The year 2018 is characterized by the fact that we are investigating several different alternative investments. Within the category peer-to-peer lending (P2P) there are several different players and we have now evaluated Good Finance.
Good Finance is a Finnish company and is the Nordic region’s largest player in P2P lending. The company was founded in 2013 and has entered the Swedish market in 2018 after receiving approval from the Financial Supervisory Authority.
To be transparent, I have started a collaboration with Good Finance. If you choose to become a customer and invest money with Good Finance using my sponsored links, I will receive a small compensation. I only have collaborations with companies that I like and use myself. My hope is that as a reader, it will give you insight into new ways to invest your money.
The concept of peer-to-peer lending
In short, peer-to-peer lending means that you as a private individual lend money to other private individuals. In practical terms, however, this does not mean that you have to meet and sign contracts, etc., but this is managed through a platform. The platform in this case is called Good Finance. Because the platforms that handle P2P loans have low costs, they are more cost effective than classic banks. The efficiency means that both those who lend get a good return and those who lend the money get good loan terms. A win-win situation that benefits us investors as well as those in need of borrowing money.
When you deposit money into your Good Finance account, you will find the people who need a loan, while also doing a solid credit check on those who want to borrow the money. To minimize the risks, your invested capital is spread on many different loans. The risk of only lending to one person is that the borrower is unable to repay your money.
P2P loans have been around for a little over 10 years and are relatively large abroad where the UK and the US are the largest markets. However, in recent years it has grown significantly in Sweden and now there are several different players where Good Finance is one of them.
This summer we chose to invest USD 11,000 with Good Finance to evaluate the platform. Overall, I am very pleased with how it worked and I was going to go through a bit of what it looks like, what returns you can expect, benefits, disadvantages, and risks with P2P loans.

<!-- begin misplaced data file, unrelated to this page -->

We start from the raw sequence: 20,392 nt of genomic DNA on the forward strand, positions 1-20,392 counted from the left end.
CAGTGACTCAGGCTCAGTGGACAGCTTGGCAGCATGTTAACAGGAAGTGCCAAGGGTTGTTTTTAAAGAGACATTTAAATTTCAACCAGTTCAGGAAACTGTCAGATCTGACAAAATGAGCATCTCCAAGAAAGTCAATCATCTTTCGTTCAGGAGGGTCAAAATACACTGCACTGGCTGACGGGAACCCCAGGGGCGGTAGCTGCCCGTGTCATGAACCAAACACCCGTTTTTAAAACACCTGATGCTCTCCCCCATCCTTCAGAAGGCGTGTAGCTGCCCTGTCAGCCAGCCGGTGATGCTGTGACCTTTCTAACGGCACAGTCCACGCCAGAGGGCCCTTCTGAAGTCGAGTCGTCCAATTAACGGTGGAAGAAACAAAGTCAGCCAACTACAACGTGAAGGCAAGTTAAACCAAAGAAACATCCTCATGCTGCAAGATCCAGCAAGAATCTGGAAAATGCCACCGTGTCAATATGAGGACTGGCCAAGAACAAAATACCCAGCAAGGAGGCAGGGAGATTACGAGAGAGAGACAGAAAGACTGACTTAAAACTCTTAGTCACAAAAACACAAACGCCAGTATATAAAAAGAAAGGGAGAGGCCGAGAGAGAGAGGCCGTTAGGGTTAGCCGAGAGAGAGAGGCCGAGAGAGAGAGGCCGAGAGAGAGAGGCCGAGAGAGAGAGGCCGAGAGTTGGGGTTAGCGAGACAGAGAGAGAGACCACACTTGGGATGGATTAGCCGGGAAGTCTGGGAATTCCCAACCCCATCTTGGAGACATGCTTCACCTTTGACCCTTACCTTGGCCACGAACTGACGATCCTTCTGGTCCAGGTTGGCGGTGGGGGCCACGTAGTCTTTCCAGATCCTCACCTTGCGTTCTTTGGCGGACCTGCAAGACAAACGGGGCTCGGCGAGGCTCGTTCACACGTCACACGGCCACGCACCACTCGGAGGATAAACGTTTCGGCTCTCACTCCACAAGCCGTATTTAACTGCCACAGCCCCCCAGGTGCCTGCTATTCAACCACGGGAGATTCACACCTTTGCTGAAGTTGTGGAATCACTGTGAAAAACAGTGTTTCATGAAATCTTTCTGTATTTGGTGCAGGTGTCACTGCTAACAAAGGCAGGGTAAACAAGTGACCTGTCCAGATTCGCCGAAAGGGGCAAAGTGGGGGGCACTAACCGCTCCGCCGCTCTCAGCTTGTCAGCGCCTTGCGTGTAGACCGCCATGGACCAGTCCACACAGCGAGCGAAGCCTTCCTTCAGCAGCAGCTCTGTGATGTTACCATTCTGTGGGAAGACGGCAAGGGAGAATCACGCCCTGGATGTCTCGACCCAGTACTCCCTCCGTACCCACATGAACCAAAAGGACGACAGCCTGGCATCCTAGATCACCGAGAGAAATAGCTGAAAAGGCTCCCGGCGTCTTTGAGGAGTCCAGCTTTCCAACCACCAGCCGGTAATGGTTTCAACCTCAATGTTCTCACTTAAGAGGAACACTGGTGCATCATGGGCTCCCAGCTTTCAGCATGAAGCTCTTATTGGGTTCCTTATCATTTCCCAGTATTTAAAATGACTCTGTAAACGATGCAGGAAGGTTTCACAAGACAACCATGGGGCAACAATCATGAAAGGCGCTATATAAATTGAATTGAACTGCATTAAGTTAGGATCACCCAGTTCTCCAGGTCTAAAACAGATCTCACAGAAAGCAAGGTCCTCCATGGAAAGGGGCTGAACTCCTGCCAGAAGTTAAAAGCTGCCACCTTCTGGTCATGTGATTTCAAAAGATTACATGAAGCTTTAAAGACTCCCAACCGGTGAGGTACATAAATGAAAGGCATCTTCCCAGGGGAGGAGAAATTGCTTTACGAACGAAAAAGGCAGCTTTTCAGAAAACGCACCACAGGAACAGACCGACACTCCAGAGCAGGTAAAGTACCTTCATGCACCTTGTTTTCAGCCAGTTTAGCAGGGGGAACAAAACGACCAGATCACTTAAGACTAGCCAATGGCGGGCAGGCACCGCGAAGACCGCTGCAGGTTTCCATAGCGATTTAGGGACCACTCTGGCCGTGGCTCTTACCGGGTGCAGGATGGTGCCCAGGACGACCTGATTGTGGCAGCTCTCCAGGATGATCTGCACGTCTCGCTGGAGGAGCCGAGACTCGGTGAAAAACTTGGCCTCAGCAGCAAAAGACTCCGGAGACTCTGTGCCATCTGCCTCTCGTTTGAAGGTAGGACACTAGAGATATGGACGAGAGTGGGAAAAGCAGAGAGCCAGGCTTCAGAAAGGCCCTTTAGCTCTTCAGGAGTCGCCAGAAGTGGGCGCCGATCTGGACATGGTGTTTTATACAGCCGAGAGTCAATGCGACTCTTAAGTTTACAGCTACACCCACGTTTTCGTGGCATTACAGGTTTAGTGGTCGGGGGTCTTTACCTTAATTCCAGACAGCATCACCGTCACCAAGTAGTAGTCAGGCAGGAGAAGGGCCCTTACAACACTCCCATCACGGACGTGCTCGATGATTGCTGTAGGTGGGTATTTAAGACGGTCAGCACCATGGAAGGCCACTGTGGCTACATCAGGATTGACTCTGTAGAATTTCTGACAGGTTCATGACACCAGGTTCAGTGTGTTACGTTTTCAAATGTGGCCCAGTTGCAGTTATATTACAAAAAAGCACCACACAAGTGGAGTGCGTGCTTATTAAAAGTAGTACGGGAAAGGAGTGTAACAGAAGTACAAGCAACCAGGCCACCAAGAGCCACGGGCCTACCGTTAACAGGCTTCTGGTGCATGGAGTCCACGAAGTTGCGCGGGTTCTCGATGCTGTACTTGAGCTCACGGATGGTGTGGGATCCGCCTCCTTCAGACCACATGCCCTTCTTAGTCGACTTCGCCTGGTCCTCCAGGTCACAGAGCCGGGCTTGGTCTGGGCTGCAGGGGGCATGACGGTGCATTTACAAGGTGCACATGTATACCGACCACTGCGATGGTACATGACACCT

The appearance of the platform
Below is a clip on what the home page looks like when you log in. There is a lot of information available that you can see. The points I usually look at most are returns, interest received, deposits and reservation for credit loss. In addition to the clippings below, there are also several nice graphs that visualize the return and how my money is distributed on different loans eg.
There is an algorithm behind how they calculate the returns, but so far it has not really matched my calculations. But I have been informed that this is because I have relatively little capital invested, ie quite a few loans and then various transactions, credit loss reservations etc. have a big impact on the figure. It varies a bit from time to time when I log in. Therefore, so far I have taken my received interest and divided it with what I put in. Right now it will be about 4% in 4 months. So my annual return is 12%, based on the fact that I do not receive any of what is reserved as a credit loss. Just because money is reserved for credit loss does not mean that money is lost. This may be because it is a day’s delay from the borrower paying his interest to it being received by Good Finance eg. So the return could be higher.
I would like to say that Good Finance’s offer to us as an investor is very broad and flexible. Firstly, Good Finance does not only have P2P lending between private individuals. You can also invest in corporate loans and factoring. Secondly, you can choose to invest in different countries. Today it is possible in Finland, Sweden, Poland and Germany.
When you start your account, you will choose for yourself what you want to invest in and where you want to invest. You can also set your risk tolerance. So you limit yourself to certain credit classes (each person and company gets a score between 1-5 after the credit test) which allows you to control your risk and return in that way. For this reason, it is difficult to say exactly what return you can expect, it depends a little on how you choose to allocate your investment. But based on statistics from the Good Finance website, the average return for investors has been above 10% per annum as shown below.
The return that I showed from my summary picture is based on only P2P lending and I have chosen to have the distribution 50% in Finland, 25% in Sweden and 25% in Poland. I have also chosen to invest in all credit classes. Below is an overview of our allocation.